A new world of tax information
Automatic exchange of data may not be in clients’ best interests
IN BERLIN in late October last year, representatives from 51 jurisdictions got together to sign the symbolic multilateral competent authority agreement (CAA) for the automatic exchange of information. This event was intended to be a “step change” in the way in which jurisdictions share tax information to combat tax evasion, by creating a framework for the systematic and periodic transmission of bulk taxpayer information by the source country to the country of residence of the taxpayer.
Mauritius was one of the two countries from the African continent to sign the CAA (the other being SA). Our leaders patted themselves on the back for thrusting Mauritius to the forefront of such ground-breaking global action.
Forgive me if I don’t join in the celebrations just yet.
Putting aside the unsettling Orwellian reality of this topic, to my mind, rejoicing in the adherence to the CAA would be naive and (if I may say) somewhat ignorant about the practical, financial and economic challenges it entails.
Mauritius has worked hard to establish itself as a transparent, efficient and reliable international financial centre. Tough anti-money laundering rules are in place, we are rated “largely compliant” by the Organisation for Economic Co-operation and Development (OECD), our financial services market is well regulated and stable. But there is a just balance to be struck between transparency and protecting our clients’ rights.
Automatically equating banking secrecy with anti-money laundering and tax evasion is a dangerous generalisation. We need to be careful that our zeal to be seen as being in line with the first world does not drive our clients away.
I still remember the days when US Foreign Account Tax Compliance Act (Fatca) was first heard of. Most people I came across commented on what an abominable and incomprehensible piece of legislation it was. Many thought it would never come into fruition. Few imagined globalisation of this Fatca-inspired legislation only a handful of years later. The CAA purports to draw on the intergovernmental approach adopted under Fatca. However, the CAA is broader in scope than Fatca and contains fewer exemptions.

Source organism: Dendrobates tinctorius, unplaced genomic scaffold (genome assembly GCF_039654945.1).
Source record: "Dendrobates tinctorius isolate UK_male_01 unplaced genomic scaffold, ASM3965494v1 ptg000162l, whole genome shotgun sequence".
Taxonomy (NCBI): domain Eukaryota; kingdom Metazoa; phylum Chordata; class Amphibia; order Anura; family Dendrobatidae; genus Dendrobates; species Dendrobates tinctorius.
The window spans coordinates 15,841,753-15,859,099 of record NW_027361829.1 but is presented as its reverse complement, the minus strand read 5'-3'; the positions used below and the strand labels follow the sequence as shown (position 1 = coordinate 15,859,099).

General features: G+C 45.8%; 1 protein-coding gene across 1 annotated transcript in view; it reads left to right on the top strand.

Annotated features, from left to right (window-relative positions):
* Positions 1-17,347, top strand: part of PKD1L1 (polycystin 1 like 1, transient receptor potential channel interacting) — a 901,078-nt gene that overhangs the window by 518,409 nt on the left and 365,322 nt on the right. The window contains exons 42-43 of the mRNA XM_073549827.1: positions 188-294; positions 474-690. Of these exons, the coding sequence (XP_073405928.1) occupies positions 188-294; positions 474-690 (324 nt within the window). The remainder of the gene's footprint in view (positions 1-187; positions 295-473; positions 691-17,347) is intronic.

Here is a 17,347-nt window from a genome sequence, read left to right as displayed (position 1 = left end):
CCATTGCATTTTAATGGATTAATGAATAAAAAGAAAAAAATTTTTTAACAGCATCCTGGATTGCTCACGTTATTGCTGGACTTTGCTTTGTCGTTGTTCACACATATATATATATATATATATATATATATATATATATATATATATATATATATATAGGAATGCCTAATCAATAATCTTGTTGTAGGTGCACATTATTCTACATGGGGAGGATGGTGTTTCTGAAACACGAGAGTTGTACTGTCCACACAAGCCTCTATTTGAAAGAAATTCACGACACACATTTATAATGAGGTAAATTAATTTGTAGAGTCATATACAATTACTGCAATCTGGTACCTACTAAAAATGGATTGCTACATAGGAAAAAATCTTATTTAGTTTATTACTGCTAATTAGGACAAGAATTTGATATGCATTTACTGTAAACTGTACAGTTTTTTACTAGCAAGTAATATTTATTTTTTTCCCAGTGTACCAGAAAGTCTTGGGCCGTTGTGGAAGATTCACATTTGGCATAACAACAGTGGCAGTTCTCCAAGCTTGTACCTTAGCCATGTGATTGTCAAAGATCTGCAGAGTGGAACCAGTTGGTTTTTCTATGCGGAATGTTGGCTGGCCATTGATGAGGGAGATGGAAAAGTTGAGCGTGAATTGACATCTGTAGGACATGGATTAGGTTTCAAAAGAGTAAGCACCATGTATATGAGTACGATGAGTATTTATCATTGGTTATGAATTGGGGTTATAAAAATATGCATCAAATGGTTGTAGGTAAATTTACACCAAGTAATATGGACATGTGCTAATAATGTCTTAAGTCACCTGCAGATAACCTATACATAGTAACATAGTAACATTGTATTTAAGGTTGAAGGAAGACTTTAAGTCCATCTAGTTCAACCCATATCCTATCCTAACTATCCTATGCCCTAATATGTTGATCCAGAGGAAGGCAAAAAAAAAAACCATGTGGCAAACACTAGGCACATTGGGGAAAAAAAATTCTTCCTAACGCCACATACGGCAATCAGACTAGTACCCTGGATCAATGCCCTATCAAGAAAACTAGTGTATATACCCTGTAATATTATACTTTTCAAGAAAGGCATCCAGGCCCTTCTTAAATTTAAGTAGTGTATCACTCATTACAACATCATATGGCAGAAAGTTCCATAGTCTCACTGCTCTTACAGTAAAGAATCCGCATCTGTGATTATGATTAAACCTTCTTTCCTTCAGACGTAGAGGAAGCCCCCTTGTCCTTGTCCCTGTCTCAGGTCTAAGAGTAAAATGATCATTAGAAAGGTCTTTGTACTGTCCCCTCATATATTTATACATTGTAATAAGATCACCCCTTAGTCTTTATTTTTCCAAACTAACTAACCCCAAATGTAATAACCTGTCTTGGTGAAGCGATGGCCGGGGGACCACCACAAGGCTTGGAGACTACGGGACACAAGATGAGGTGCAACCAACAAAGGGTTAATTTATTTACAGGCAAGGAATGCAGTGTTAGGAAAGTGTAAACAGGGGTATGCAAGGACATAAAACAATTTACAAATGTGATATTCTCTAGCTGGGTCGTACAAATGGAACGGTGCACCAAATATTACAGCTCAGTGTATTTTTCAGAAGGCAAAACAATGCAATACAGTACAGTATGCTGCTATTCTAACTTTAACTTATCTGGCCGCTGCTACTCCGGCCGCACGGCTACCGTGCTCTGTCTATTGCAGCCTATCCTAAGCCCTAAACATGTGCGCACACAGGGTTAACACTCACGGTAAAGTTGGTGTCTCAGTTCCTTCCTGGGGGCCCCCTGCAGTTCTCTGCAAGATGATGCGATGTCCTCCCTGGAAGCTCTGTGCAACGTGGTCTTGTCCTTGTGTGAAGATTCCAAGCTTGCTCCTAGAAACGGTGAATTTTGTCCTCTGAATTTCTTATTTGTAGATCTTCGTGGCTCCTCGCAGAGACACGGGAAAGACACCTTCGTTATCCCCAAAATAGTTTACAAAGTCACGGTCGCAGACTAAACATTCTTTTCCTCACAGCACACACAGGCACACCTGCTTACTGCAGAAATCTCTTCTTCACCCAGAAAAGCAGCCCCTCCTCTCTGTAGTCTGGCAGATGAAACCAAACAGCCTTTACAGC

It is ironic that the OECD has the compelling headline that the aim of this initiative is to tax the superrich who hide their money offshore and yet, the CAA does not contain the minimal financial thresholds for individuals which exist under Fatca. Similarly, purely local financial institutions are exempt under Fatca by reason of their client base. This is not the case under the CAA. The expression “fishing expedition” comes to mind.
One of the crucial points highlighted in the CAA and all complementary literature published by the OECD is that protecting taxpayers’ confidentiality is crucial. Robust and fail-proof IT and administrative systems need to be built in order to collect and transmit information safely. The technical guidance discusses proposed transmission methods and encryption standards but it is clear that there is no single solution (or perhaps, no solution at all).
But let’s face it. We live in a digital world where even the most secure systems appear to be hacked into effortlessly. The latest round of cyberattacks on Sony is but one example.
The second related issue is the costs involved in putting such a system in place.
Does Mauritius have the resources (financial and human) to do it? And who will bear the ultimate cost? The taxpayer, of course.
Mauritius forms part of the socalled “early adopters group”, being a group of nations which have committed to implement the CAA by September 2017. In practice this means that financial institutions in the relevant countries will need to have their systems fully compliant with the legislation by 1 January 2016. The group labels this deadline as an “ambitious but realistic timetable”.
Ambitious? Absolutely. Realistic? I’m afraid that the jury is still out on this one.
The first step to be taken is for there to be a proper legal basis in the relevant jurisdiction for the CAA and accompanying guidance to be effective. Domestic legislation needs to be enacted. Financial institutions need time to digest this legislation and implement it. For those local institutions in Mauritius who have taken great care to avoid taking on US clients so as not to be burdened by Fatca, the tremendous expense and burden they face with this new legislation is now an unavoidable reality.
While its objective in itself is laudable (ie to catch tax-evading crooks), this initiative comes fraught with many challenges and obstacles which should not be underestimated nor overlooked.
And as a final thought, I leave you with this question: is it a surprise that, after literally forcing Fatca onto the rest of the world, the US has not signed up to this?
Automatically equating banking secrecy with anti-money laundering and tax evasion is a dangerous generalisation
NO MORE SECRETS